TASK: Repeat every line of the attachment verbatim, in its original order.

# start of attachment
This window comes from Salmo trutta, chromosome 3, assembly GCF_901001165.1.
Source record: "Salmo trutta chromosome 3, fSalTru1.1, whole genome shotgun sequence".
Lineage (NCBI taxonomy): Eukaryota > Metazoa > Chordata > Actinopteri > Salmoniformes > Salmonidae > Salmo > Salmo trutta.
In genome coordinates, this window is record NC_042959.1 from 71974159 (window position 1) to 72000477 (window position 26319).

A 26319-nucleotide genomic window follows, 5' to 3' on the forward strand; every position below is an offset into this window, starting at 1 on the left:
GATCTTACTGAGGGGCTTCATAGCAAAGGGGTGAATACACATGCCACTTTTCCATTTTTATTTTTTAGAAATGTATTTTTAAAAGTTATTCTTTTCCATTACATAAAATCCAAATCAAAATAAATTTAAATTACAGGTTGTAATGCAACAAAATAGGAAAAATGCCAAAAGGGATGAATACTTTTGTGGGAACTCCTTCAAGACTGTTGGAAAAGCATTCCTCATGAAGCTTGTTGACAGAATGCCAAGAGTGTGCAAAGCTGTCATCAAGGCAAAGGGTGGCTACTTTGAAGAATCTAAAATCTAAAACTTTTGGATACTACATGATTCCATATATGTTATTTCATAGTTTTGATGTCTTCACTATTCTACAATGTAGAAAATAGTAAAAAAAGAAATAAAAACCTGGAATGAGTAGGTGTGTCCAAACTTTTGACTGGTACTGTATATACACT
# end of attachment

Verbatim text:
This window comes from Salmo trutta, chromosome 3, assembly GCF_901001165.1.
Source record: "Salmo trutta chromosome 3, fSalTru1.1, whole genome shotgun sequence".
Lineage (NCBI taxonomy): Eukaryota > Metazoa > Chordata > Actinopteri > Salmoniformes > Salmonidae > Salmo > Salmo trutta.
In genome coordinates, this window is record NC_042959.1 from 71974159 (window position 1) to 72000477 (window position 26319).

A 26319-nucleotide genomic window follows, 5' to 3' on the forward strand; every position below is an offset into this window, starting at 1 on the left:
GATCTTACTGAGGGGCTTCATAGCAAAGGGGTGAATACACATGCCACTTTTCCATTTTTATTTTTTAGAAATGTATTTTTAAAAGTTATTCTTTTCCATTACATAAAATCCAAATCAAAATAAATTTAAATTACAGGTTGTAATGCAACAAAATAGGAAAAATGCCAAAAGGGATGAATACTTTTGTGGGAACTCCTTCAAGACTGTTGGAAAAGCATTCCTCATGAAGCTTGTTGACAGAATGCCAAGAGTGTGCAAAGCTGTCATCAAGGCAAAGGGTGGCTACTTTGAAGAATCTAAAATCTAAAACTTTTGGATACTACATGATTCCATATATGTTATTTCATAGTTTTGATGTCTTCACTATTCTACAATGTAGAAAATAGTAAAAAAAGAAATAAAAACCTGGAATGAGTAGGTGTGTCCAAACTTTTGACTGGTACTGTATATACACT